This article is particularly interesting because of the community process being followed in this case. Wilson said the council's likely first move would be to join the National League of Cities' Partnership for Working Toward Inclusive Communities. Then, in the fall, he and council members would meet with education, business, religious and community groups to create a public forum to discuss inclusion. Such a ban would come only after community meetings and review by the borough's legal staff, Wilson said. "The resolution would be first," Wilson said. "That's what this whole process is about, to determine what the community feels it needs."
In addition, the reasons cited in the article for the proposed law demonstrate the reasoning behind its adoption by many communities: economic development.
This is similar to my findings in my dissertation at page 104:
"Cities must be attractive to creative, innovative people, not only gays and lesbians, said Gary J. Gates, senior research fellow at the Williams Project on Sexual Orientation Law and Public Policy at the UCLA School of Law. Community leaders everywhere want economic development, said James Hunt, president of National League of Cities, which formed the Partnership for Working Toward Inclusive Communities. Hunt said more than 30 communities have joined the partnership, and he expects 70 more to join by the end of the summer. "Without looking at a community as an inclusive community, economic development is very difficult," he said. "Sometimes, we get too comfortable in our existing demographics and don't realize the future is going to be a lot more diverse, and we'll be challenged in different ways."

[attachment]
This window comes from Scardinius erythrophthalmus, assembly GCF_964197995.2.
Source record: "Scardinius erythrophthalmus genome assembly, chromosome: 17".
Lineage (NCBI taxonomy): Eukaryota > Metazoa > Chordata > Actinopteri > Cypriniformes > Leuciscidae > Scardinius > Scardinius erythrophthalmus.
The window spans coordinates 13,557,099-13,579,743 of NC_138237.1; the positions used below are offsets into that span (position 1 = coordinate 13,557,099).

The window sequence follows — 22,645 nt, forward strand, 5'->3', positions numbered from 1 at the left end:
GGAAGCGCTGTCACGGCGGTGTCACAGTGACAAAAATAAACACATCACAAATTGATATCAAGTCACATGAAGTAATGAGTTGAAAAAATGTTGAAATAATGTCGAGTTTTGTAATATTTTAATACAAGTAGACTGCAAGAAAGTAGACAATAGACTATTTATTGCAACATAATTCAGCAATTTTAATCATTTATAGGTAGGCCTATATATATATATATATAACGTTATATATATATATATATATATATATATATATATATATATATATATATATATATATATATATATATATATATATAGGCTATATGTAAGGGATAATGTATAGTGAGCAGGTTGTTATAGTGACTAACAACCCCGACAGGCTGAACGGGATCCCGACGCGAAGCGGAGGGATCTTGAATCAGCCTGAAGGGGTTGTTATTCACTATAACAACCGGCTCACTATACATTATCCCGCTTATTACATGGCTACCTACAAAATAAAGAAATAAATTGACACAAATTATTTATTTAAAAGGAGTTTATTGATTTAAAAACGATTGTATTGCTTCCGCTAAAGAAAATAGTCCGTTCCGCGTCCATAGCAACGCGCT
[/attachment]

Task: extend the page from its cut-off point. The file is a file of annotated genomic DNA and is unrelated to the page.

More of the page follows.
For those who are interested, I also set forth there salient portions of interviews with town officials regarding their adoption process for anti-discrimination laws protecting "gender identity."
"Public employers adopting transgender HR policies show similar patterns. Non-discrimination policies are viewed as a means of attracting a highly educated labor force, a larger business tax base and a more affluent population. This is referred to as the 3T's formula, which stands for Technology, Talent and Tolerance (Florida 2003). The gay population has been used, in this connection, as a measure of the creative class within geographic areas and as part of an index to determine their attractiveness to high-tech businesses. The creator of this index, Dr. Richard Florida of Carnegie Mellon University, is a sought-after lecturer and consultant for cities seeking to revitalize, and his theory is named as number 2 on Harvard Business Review's list of breakthrough ideas for 2004. (Richard Florida Creativity Group 2004)"